Volume 17
An Online Literary Magazine
April 14, 2023


Playing Hobo: A Jim McCormick Story


Will Brooks


I told my brother we were going to ride the rails. He wasn’t so sure about this and protested that we’d get in trouble. I figured this was nonsense.



hen I was a boy, my parents lived on a farm just west of Niangua, Missouri. Behind the house, across a small pasture, was the Frisco railroad line. In the early ’50s the train still moved a lot of freight, and train depots were in about every town along the route, including one in Niangua.


The trains were also a favorite mode of transport for hobos. It wasn’t uncommon for a scruffy-looking individual to knock on the back door of our house, asking my mother if we could spare some food. Mother, who didn’t like it when my brother or I referred to them as hobos as Dad did, always referred to them as men down on their luck. She would listen to their story of how far they’d come and how long it had been since they last ate, usually through a locked screen door.


When they had finished she usually instructed the man to wait under a large white oak tree in the pasture between the railroad tracks and house and said she would send some food out shortly.


She would make them a plate of leftovers and send me out with orders not to dally around but come straight back to the house.



As a young boy I struggled to understand these men but was fascinated by the idea of just hopping on a train and riding. The tracks had a loop in back of our house, which meant that one train would stop and wait until a train coming the opposite direction passed, making it an ideal place for getting on and off.


The men would eat their meal, linger for bit, and hop back on the train, leaving the plate and utensil under the tree. Seeing the man gone, Momma would fill the teakettle and heat the kettle until it whistled. Then I would be instructed to fetch the plate and utensil only after I had poured the steaming water from the kettle over them.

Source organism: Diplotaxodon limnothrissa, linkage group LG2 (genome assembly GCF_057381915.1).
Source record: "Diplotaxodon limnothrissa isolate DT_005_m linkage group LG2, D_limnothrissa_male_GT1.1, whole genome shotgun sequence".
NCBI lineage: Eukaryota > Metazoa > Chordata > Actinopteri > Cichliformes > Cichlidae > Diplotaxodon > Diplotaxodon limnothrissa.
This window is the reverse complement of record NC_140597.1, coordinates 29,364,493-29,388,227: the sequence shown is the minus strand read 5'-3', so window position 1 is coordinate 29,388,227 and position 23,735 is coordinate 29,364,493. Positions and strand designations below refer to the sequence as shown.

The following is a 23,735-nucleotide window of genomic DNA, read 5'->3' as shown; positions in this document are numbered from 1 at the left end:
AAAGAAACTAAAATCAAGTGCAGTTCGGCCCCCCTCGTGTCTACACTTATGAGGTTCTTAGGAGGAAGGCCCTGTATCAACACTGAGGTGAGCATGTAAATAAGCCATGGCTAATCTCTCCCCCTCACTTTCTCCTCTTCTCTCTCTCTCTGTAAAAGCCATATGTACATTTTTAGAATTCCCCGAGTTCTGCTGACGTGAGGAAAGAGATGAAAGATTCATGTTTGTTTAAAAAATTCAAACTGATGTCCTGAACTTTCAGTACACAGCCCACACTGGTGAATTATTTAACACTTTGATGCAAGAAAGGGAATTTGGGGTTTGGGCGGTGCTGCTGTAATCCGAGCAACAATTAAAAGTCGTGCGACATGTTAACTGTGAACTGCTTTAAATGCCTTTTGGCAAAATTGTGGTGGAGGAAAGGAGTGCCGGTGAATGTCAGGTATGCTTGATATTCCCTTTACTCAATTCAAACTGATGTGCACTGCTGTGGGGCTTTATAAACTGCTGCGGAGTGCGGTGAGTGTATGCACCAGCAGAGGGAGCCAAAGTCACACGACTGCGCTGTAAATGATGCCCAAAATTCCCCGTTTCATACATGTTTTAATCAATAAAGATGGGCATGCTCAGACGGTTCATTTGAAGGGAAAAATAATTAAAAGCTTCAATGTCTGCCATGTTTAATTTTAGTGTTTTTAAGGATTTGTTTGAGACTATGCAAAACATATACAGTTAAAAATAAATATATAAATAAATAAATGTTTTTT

One summer day my younger brother and I wandered off toward the tracks while playing. There was a train stationed in the loop, and an empty flatcar sat waiting like a stage. With the aid of a built-on ladder, we clambered on top and began running around, having a big time. It was then that I got the idea of playing hobo.


I told my little brother that we should pretend we were hobos, fresh from a meal under the oak tree. Not knowing what hobos really did, we just kept exploring every part of the flatcar.


When I heard the whistle from the train coming the opposite direction, we jumped off the flatcar and hid behind the wheels of the car, climbing back on after the locomotive passed.


I told my brother we were going to ride the rails. He wasn’t so sure about this and protested that we’d get in trouble. I figured this was nonsense. We’d simply ride the rails to the next stop, which would mostly likely be the depot at Niangua. Then we’d hop on the next train coming back by our house.


Remarkably, this soothed my brother’s fears, and we both smiled as we felt the train jolt forward. We were practically bursting with the excitement. Soon the train was going a good clip and we drew past Niangua. There at the loading dock of his hardware store was Dick Day, who waved at these two make-believe hobos coursing by on the train.


The train didn’t stop, nor at Conway or Lebanon. The thrill of the ride began to wane as we rolled through towns I didn’t know. I started to worry that the train would never stop. The thought crossed my mind to jump, but a quick glance at the ground as we hurtled by ended any notion of that.


We huddled together at the front of the car, where a boxcar in front of us broke some of the constant wind. After a long time the train began to slow.


When the train stopped a man approached within minutes. My brother and I stood up as he studied us. He had obviously been waiting for us.


“You boys want a soda pop?” he finally said.


“Yes, sir. We’d like that very much.”


We hopped down from the flatcar and followed the man across the street to a drugstore. The man gave us both a dime, and we each picked a soda from the machine, then followed him to a bench in front of the store. And waited and waited.